Tips for Lyme Disease Prevention
Beware a Summer Pest
Summer means warmer weather and longer days. While there’s much fun to be had on beaches and hiking trails, there’s also a tiny menace that you need to be aware of whenever you’re spending time outside: the tick.
The blacklegged tick (also known as the deer tick) can transmit Lyme disease through a single bite. To avoid tick bites this season, click through the slideshow to learn about precautions you should take.
Catch It Quickly
Ticks can spread Lyme disease by attaching to your body and transmitting the virus through a bite. However, not all blacklegged ticks can spread infection, and it takes at least 24 hours of attachment to the body before the Lyme disease bacterium is transmitted.
If a tick is promptly found and removed, the infection can be prevented. When Lyme disease is left untreated, it can spread to other parts of the body and become a chronic condition.
Avoid outdoor locations that are wooded, covered in tall grass, or littered with leaf debris, especially during the spring and summer months (April to September). Infected ticks and Lyme disease are more common in the north central and northeastern United States.
Immediately following a hike or other outdoor adventure, check yourself thoroughly for ticks. Be sure to look under your arms, inside ears, in the belly button, behind the knees, between the legs, around the waist, and in hair.
Treat outdoor clothing and gear with a product containing permethrin. You can also purchase pre-treated clothing that remains protected for up to 70 washes.
Use a topical insect repellent when spending time outdoors. Visit the EPA’s webpage for a searchable database of EPA-approved insect repellents. Shower promptly to wash away any ticks that may be crawling on your skin and tumble dry your clothes on high heat for one hour to kill any ticks that might be hiding in them.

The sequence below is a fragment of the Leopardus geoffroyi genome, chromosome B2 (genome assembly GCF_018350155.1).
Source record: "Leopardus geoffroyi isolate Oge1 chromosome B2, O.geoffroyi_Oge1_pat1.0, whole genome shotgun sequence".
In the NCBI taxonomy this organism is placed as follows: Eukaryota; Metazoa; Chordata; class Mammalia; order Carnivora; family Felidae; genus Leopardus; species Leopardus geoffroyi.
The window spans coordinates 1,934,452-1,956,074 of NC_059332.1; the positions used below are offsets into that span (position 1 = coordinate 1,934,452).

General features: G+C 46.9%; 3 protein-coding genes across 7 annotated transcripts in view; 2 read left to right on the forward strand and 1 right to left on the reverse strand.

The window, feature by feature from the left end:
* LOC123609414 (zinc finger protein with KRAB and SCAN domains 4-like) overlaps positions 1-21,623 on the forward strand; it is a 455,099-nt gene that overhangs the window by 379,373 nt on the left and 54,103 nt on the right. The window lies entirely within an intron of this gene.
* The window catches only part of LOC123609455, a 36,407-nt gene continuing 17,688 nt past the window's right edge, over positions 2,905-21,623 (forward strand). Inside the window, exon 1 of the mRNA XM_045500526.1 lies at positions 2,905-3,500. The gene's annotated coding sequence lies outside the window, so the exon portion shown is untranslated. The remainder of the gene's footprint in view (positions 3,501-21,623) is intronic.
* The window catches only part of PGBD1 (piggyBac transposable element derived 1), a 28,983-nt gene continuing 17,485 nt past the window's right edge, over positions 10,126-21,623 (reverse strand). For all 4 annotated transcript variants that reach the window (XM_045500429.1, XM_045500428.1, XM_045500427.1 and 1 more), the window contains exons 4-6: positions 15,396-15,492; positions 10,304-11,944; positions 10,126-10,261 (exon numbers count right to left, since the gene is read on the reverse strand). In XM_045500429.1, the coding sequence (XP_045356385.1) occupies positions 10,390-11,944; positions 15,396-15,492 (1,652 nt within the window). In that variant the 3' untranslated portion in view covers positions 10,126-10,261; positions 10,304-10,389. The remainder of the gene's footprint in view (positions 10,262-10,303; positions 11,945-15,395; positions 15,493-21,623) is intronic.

What to Do If They Find You
If you find a tick on your body, use tweezers to grasp it and pull directly upward. Try to avoid twisting the tweezers as you pull so that you don’t detach the tick’s mouth and leave it in your skin.
After you’ve removed the tick, cleanse the bite area and your hands with rubbing alcohol. For a diagram and detailed instructions for tick removal, visit the Centers for Disease Control and Prevention’s (CDC’s) webpage.
If you’ve removed a tick from your body, continue to monitor the bite site for signs of a rash. Many people develop a characteristic painless rash a few days to several weeks after the tick bite, often in the shape of a “bull’s-eye:” a red center surrounded by a clear area and a red ring. The rash usually appears within 30 days, often before you develop a fever.
Symptoms of Lyme Disease
Other tick-borne illnesses have similar symptoms to Lyme disease. The most common signs of any tick-related illness are a fever and chills, rash, and muscle aches. Lyme disease may also involve joint pain. The rash in Lyme disease is a circular rash called erythema migrans.
Contact your doctor immediately if you begin to experience any symptoms characteristic of Lyme disease, such as:
If you seek treatment for Lyme disease soon after being bitten by a tick, you can recover within a few weeks. Oral antibiotics—such as doxycycline, amoxicillin, or cefuroxime axetil—are the most common treatment for the condition. According to the CDC, 10 to 20 percent of patients may have recurring symptoms even after following appropriate antibiotic treatment.
Enjoy your time outdoors, but always remember to be safe. Lyme disease can be treated at home if caught soon enough; if the disease progresses without treatment, it can result in a severe infection requiring hospitalization.
The sooner Lyme disease is diagnosed and treated, the more likely you are to be cured. If you take the proper precautions, the summer months can be filled with good health and outdoor adventure!